Captain Christopher Rynd

With the recent announcement of Cunard’s two special events in 2015 to be held in its spiritual home of Liverpool in celebration of the company’s 175th anniversary, Captain Christopher Rynd, master of Queen Mary 2, talks to Byron Clayton about his career and the ship he now commands while crossing the Atlantic westbound.

When did you first go to sea?In 1970, at the age of 17, right after high school, with the Union Steamship company of New Zealand. My father was a navy man and things at home were referred to in nautical terms. After completing my cadetship I joined Oronsay, my first passenger ship, in 1974 as a junior third officer keeping watch.

When did you become a captain?I received my Master’s Certificate in 1979 from the City of London Nautical College. In 2000 I received my first permanent command on board the 1984-built Royal Princess, operated by Princess Cruises. I moved from Princess to Cunard in 2005 to take command of Queen Elizabeth 2. My first command of Queen Mary 2 came in 2006, although I was involved with the construction of Queen Victoria in the interim and had a short stint back aboard Artemis (previously Royal Princess and my first command). In April 2011 I was appointed Commodore of Cunard Line.

What adjustment did you make coming to Queen Mary 2?Apart from size, these bigger ships are so much easier to handle than the older, smaller ones. QE2 was a very difficult ship to manoeuvre, and the instrumentation was so basic that you really had to do it by eye. QE2 would do really well in a straight line but she would give a lot of trouble when you needed to manoeuvre. There were times when you would put the rudder hard over and the engines full ahead and nothing would happen. QE2 also had very weak bow thrusters, a single rudder and her propellers turned inward, which meant you had no coupling force when going one aheadand one astern.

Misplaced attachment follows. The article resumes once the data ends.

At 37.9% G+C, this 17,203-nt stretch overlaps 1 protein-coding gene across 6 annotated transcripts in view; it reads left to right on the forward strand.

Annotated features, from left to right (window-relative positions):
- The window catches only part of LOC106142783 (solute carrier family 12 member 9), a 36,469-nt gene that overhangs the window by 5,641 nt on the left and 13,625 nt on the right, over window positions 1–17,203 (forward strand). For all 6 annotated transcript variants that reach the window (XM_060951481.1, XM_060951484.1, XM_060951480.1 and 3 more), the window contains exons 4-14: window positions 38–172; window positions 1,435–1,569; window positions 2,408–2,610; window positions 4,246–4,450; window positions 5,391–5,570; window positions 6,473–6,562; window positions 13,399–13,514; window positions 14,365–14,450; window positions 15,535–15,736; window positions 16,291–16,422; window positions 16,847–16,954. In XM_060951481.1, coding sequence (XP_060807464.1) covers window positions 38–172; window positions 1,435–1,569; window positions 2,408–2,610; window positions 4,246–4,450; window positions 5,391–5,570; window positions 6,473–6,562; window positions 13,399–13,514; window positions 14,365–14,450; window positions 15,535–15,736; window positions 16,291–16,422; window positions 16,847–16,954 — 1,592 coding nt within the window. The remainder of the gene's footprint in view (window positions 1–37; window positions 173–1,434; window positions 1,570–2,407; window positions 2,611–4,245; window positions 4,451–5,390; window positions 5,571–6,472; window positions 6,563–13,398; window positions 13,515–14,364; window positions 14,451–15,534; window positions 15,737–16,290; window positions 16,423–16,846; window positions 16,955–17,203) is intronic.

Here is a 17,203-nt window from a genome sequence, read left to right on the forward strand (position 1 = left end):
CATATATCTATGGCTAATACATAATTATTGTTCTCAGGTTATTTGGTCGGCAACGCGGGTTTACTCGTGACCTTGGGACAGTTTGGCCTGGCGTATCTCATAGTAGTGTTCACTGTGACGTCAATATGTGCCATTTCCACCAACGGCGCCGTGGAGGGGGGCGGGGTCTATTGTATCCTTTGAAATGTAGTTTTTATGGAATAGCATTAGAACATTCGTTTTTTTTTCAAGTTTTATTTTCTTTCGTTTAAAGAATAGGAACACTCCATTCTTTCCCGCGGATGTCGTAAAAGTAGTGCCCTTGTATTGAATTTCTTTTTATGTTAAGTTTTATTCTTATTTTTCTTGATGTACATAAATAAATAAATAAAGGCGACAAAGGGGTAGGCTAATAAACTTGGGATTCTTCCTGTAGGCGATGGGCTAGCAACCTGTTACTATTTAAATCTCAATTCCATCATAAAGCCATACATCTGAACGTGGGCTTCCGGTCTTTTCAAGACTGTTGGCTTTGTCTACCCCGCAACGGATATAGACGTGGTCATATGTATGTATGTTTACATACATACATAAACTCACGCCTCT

If you were advising a shipyard on building a new ocean liner for the next decade and they were starting with the blueprints of QM2, what changes would you recommend?First, I would like bow thrusters that can be used at any time. On QM2 we have to slow down before we can open the thruster doors and it would be better if we could engage them already at a higher speed. The old Oriana had guillotine doors for her bow thrusters, which were more practical. She was a wonderful sea ship and very advanced for her time. Second, I think we could do a better job with the gangways by making them wider and electronic.

Do you often use the marine gas turbines aboard QM2?We have six sources of power: four diesels and two gas turbines. QM2 has a top speed of 29 knots and can do 19 knots on only three diesel engines. She can do 24 knots on three diesels and one gas turbine.

No doubt you have seen a lot of rough weather in your career. What is the worst you can remember?The worst weather I experienced was when I was a cadet in a small ship that traded across the Tasman Sea. We experienced some very violent seas and the ship had no stabilisation, so we were rolling considerably. You can’t cook in that kind of weather, so we went days without hot food, and sleeping was especially difficult. On QM2 I have seen some very rough weather – force 11 winds with 9m to 10m swells. She moves about and there are times when it is uncomfortable, but you have the knowledge that there is no ship that can handle it better. But generally we avoid bad weather, not only because it is bad for the passengers, but also because the ship is less efficient.

What are the most significant improvements you have seen during your career at sea?Satellite navigation is very useful. I first used it when on Oriana, and it was in the shape of a DPD Computer the size of a door, which would provide a printout every hour or so. Electronic charts which instantly identify your location are also very useful. We still keep up the old methods, but electronic charts are a great benefit


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